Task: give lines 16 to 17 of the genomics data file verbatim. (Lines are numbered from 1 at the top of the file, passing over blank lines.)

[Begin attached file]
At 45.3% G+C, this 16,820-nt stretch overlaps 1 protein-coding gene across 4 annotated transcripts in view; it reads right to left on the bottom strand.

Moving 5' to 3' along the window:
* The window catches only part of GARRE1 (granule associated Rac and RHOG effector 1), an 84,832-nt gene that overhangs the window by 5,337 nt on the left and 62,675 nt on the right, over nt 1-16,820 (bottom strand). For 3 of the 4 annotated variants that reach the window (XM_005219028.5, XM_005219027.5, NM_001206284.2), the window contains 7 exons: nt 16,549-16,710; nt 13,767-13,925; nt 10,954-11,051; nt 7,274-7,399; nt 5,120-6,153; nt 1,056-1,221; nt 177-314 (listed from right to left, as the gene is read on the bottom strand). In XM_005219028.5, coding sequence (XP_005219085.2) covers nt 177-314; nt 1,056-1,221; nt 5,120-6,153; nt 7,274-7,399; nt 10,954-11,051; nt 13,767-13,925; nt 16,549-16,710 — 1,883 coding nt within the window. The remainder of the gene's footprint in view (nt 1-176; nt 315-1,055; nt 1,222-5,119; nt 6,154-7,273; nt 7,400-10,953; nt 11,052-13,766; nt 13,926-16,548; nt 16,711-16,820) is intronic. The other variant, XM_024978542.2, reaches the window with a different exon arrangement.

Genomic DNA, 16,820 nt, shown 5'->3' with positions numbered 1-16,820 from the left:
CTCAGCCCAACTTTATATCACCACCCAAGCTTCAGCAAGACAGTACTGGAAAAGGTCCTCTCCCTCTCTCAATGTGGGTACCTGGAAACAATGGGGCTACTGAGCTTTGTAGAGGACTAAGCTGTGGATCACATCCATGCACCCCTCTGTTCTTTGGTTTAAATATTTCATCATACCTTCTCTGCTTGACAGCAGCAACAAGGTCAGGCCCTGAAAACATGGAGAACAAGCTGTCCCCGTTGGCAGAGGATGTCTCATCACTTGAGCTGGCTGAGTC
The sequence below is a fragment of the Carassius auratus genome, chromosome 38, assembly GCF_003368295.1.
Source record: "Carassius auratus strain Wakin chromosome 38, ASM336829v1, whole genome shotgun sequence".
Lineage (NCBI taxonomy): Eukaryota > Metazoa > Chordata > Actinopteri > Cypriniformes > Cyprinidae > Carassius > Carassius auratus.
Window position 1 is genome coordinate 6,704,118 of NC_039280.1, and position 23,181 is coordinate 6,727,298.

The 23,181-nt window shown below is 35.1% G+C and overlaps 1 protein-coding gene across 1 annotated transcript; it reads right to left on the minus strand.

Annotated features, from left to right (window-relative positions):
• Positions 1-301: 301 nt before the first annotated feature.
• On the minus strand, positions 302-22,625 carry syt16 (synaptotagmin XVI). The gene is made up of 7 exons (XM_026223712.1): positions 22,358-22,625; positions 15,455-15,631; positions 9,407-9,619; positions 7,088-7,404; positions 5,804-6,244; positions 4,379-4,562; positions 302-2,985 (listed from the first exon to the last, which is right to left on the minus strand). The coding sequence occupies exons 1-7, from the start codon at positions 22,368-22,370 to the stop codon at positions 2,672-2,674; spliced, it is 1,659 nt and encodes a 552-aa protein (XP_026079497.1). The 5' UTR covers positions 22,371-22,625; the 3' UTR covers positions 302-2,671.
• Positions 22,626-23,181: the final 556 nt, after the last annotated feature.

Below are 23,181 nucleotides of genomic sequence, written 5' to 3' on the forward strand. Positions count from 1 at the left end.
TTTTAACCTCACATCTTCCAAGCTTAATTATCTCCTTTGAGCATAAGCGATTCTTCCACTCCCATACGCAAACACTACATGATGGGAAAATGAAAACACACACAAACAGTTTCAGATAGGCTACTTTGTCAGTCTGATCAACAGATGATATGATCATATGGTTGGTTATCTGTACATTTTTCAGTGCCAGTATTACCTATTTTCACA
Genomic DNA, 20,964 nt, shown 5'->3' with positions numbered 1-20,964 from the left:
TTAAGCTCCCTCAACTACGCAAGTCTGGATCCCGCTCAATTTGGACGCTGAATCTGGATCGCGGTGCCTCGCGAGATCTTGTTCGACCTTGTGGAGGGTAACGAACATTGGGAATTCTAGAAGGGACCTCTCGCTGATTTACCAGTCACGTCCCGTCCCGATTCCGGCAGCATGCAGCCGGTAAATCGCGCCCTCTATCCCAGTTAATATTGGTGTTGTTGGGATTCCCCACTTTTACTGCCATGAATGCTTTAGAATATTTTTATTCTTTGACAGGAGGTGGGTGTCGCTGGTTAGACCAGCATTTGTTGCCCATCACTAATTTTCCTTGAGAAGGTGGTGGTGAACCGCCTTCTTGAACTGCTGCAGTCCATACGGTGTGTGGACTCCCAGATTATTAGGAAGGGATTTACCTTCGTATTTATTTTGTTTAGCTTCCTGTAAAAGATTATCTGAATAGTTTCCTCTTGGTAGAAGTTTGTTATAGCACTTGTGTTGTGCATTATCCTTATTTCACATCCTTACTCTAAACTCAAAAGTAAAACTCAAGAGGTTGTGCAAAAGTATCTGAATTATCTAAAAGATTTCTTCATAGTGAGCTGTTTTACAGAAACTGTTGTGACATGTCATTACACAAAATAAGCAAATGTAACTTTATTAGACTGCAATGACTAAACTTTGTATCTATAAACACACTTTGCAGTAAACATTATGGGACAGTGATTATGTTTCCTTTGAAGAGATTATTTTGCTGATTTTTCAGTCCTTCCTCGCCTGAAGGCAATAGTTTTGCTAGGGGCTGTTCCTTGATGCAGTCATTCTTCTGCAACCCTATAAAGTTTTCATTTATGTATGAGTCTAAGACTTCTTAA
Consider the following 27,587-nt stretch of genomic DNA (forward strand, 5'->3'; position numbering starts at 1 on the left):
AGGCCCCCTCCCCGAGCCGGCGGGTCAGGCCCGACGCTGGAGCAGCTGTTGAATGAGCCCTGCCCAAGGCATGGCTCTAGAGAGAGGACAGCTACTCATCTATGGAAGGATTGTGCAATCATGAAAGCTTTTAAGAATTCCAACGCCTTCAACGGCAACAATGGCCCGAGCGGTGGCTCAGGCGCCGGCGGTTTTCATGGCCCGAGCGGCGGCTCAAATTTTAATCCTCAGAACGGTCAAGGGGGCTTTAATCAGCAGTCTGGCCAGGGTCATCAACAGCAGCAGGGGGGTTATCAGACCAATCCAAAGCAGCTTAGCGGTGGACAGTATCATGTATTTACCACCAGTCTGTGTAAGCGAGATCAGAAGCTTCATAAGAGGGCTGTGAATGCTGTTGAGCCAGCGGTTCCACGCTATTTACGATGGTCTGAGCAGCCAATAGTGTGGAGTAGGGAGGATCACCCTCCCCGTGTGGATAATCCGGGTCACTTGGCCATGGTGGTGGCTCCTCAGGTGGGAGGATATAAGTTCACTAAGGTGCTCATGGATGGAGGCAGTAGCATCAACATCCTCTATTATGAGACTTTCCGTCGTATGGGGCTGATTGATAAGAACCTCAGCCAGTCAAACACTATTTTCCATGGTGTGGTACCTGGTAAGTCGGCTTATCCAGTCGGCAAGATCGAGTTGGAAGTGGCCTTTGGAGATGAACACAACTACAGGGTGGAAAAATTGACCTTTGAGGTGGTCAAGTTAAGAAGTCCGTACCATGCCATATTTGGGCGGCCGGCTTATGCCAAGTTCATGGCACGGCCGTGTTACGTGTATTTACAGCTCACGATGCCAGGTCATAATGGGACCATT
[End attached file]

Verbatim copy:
TTTTAACCTCACATCTTCCAAGCTTAATTATCTCCTTTGAGCATAAGCGATTCTTCCACTCCCATACGCAAACACTACATGATGGGAAAATGAAAACACACACAAACAGTTTCAGATAGGCTACTTTGTCAGTCTGATCAACAGATGATATGATCATATGGTTGGTTATCTGTACATTTTTCAGTGCCAGTATTACCTATTTTCACA
Genomic DNA, 20,964 nt, shown 5'->3' with positions numbered 1-20,964 from the left: